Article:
NATICK, Mass., Sept. 6, 2006 – The Natick Soldier Center is developing electroluminescent panels for shelters.
The center is working with the private company Crosslink to develop electroluminescent (EL) textile technology. The EL technology will be incorporated into panels, which can then be attached to the walls of softwall shelters to function as a white-light source.
Alternatively, the EL technology can be directly integrated into the shelter materials thus eliminating attachment assembly.
Natick is collaborating with Crosslink, a St. Louis-based company that develops and manufactures electroactive polymer coatings for integration with a variety of plastics, metals, and textiles, under a Broad Agency Agreement intended to encourage innovative approaches to technology research.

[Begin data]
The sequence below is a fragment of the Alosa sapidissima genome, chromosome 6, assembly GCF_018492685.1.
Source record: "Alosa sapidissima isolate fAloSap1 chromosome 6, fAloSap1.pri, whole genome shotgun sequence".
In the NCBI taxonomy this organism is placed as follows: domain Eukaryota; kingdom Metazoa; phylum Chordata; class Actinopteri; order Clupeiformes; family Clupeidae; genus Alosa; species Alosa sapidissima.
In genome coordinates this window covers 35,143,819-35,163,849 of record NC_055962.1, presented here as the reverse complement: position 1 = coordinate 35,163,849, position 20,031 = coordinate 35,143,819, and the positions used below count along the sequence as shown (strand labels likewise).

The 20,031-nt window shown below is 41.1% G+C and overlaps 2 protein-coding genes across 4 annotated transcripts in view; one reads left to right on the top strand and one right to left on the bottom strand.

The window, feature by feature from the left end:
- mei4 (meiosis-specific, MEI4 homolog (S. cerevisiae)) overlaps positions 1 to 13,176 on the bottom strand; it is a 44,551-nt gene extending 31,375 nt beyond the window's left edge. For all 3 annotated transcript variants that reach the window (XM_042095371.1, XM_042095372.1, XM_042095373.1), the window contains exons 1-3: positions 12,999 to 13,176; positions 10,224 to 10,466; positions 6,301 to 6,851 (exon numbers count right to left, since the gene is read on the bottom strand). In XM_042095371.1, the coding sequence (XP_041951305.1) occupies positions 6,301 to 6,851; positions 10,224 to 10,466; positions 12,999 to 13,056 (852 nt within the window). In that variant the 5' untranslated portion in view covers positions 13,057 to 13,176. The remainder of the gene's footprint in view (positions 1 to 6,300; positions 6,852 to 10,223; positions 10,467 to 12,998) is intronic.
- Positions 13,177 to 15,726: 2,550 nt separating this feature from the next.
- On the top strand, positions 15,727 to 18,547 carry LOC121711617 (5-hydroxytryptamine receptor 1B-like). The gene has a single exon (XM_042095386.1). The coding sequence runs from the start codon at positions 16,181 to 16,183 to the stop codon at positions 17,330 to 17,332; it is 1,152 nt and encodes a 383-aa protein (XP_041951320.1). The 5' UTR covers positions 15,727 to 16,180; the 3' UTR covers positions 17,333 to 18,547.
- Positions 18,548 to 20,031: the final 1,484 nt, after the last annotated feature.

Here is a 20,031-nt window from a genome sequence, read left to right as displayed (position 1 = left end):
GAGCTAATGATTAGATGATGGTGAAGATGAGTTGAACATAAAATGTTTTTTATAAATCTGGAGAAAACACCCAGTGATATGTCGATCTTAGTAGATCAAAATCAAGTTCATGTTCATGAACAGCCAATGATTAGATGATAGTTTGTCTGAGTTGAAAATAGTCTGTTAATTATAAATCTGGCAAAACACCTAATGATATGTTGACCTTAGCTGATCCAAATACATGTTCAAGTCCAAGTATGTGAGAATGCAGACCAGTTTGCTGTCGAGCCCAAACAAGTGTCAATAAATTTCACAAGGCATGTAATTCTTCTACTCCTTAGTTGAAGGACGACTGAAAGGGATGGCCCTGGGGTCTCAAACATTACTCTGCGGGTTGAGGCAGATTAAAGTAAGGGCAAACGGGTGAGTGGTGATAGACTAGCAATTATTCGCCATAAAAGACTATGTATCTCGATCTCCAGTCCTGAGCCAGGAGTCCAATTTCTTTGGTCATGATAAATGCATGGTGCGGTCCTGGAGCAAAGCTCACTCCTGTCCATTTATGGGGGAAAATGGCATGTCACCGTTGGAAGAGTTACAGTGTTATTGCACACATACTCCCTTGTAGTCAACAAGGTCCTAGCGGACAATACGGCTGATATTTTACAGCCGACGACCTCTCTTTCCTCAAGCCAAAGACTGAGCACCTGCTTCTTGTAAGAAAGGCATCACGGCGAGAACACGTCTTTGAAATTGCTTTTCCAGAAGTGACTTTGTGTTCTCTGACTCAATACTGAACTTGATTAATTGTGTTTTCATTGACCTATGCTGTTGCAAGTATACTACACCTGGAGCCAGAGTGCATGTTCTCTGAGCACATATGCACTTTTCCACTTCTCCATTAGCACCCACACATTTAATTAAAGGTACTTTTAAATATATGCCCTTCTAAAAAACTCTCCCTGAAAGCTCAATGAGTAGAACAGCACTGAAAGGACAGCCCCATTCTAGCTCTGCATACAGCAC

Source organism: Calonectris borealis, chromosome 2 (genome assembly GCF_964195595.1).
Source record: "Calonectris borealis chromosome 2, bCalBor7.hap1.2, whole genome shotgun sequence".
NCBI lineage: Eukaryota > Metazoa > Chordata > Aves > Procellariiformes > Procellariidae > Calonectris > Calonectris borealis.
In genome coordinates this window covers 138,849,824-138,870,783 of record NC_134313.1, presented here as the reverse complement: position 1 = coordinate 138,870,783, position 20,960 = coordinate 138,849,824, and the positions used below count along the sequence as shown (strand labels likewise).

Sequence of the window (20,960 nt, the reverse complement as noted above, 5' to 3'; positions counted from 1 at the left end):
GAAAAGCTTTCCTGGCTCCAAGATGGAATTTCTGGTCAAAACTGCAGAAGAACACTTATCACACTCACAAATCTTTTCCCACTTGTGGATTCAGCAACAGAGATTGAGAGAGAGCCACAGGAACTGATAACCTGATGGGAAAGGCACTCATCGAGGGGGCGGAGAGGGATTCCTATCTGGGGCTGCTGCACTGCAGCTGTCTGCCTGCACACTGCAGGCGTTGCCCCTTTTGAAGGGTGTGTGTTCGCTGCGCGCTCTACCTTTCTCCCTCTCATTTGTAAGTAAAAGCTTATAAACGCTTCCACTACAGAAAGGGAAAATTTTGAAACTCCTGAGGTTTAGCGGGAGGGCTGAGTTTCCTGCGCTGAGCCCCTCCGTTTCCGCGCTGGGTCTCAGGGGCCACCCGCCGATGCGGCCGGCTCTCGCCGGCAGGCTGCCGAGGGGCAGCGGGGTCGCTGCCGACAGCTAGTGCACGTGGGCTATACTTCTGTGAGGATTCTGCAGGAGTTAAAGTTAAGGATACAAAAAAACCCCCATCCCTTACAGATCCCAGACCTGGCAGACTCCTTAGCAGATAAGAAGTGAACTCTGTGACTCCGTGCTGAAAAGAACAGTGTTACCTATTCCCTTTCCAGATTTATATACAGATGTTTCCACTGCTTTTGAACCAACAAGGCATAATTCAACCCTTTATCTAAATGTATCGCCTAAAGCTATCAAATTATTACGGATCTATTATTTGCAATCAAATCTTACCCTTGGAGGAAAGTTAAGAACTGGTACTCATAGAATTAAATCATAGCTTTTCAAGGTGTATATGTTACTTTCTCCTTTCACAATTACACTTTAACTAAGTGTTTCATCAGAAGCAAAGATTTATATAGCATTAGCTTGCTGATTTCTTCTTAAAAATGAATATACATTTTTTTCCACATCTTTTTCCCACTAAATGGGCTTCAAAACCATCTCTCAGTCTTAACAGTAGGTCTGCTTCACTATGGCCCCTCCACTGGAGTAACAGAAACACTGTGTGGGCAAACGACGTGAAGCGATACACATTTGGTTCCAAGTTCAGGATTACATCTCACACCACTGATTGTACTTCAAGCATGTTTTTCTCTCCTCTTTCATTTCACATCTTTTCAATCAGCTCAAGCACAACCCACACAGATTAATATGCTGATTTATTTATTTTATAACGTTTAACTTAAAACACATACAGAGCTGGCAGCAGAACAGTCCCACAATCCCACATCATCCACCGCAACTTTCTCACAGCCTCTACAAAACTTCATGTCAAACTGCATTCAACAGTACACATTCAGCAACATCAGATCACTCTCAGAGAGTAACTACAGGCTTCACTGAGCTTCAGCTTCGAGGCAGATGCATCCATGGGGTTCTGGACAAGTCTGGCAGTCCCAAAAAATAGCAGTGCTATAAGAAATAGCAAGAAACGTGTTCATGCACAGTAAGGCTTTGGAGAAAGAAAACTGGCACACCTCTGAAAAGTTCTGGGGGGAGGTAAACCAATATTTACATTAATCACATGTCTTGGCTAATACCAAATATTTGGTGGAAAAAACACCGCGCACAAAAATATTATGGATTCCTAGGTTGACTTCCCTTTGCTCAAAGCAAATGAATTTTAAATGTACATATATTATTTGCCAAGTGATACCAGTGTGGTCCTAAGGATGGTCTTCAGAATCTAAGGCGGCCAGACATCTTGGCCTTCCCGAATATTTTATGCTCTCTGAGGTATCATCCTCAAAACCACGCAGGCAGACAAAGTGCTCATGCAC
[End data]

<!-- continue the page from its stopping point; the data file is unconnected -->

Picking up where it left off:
The EL technology is an improvement over the typical lighting source used in Army shelters.
According to NSC project officer Benjamin LaPointe, "Soldiers currently use hardened fluorescent lights. These fluorescent lights are in a special container to protect the fragile glass tubes. They are heavy, contain toxic materials, have trouble starting in the cold, and have to be set up after the shelter is erected."
"In contrast, the new EL panels are flexible, durable, and lightweight,” he said. “The panels can be attached to tent walls, and the lighting can be
collapsed with the shelter so that troops don't have